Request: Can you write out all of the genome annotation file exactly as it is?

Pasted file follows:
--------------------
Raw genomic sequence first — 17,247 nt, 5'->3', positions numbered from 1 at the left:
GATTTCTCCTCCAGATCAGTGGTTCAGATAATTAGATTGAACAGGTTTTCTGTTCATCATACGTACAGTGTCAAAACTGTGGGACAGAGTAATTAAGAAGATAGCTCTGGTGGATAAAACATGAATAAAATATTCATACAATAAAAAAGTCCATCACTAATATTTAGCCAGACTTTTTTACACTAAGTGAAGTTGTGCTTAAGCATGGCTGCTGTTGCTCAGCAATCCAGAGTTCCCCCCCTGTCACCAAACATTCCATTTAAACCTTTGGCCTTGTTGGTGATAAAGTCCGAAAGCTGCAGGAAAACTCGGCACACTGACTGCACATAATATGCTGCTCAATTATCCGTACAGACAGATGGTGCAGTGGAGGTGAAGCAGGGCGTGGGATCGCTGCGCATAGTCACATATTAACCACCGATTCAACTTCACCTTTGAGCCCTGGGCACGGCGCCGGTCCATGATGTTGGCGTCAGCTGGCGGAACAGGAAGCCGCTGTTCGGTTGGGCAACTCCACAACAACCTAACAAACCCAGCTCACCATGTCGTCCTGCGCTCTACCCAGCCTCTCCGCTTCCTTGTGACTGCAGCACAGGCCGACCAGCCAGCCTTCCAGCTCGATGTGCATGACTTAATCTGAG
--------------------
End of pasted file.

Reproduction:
Raw genomic sequence first — 17,247 nt, 5'->3', positions numbered from 1 at the left:
GATTTCTCCTCCAGATCAGTGGTTCAGATAATTAGATTGAACAGGTTTTCTGTTCATCATACGTACAGTGTCAAAACTGTGGGACAGAGTAATTAAGAAGATAGCTCTGGTGGATAAAACATGAATAAAATATTCATACAATAAAAAAGTCCATCACTAATATTTAGCCAGACTTTTTTACACTAAGTGAAGTTGTGCTTAAGCATGGCTGCTGTTGCTCAGCAATCCAGAGTTCCCCCCCTGTCACCAAACATTCCATTTAAACCTTTGGCCTTGTTGGTGATAAAGTCCGAAAGCTGCAGGAAAACTCGGCACACTGACTGCACATAATATGCTGCTCAATTATCCGTACAGACAGATGGTGCAGTGGAGGTGAAGCAGGGCGTGGGATCGCTGCGCATAGTCACATATTAACCACCGATTCAACTTCACCTTTGAGCCCTGGGCACGGCGCCGGTCCATGATGTTGGCGTCAGCTGGCGGAACAGGAAGCCGCTGTTCGGTTGGGCAACTCCACAACAACCTAACAAACCCAGCTCACCATGTCGTCCTGCGCTCTACCCAGCCTCTCCGCTTCCTTGTGACTGCAGCACAGGCCGACCAGCCAGCCTTCCAGCTCGATGTGCATGACTTAATCTGAG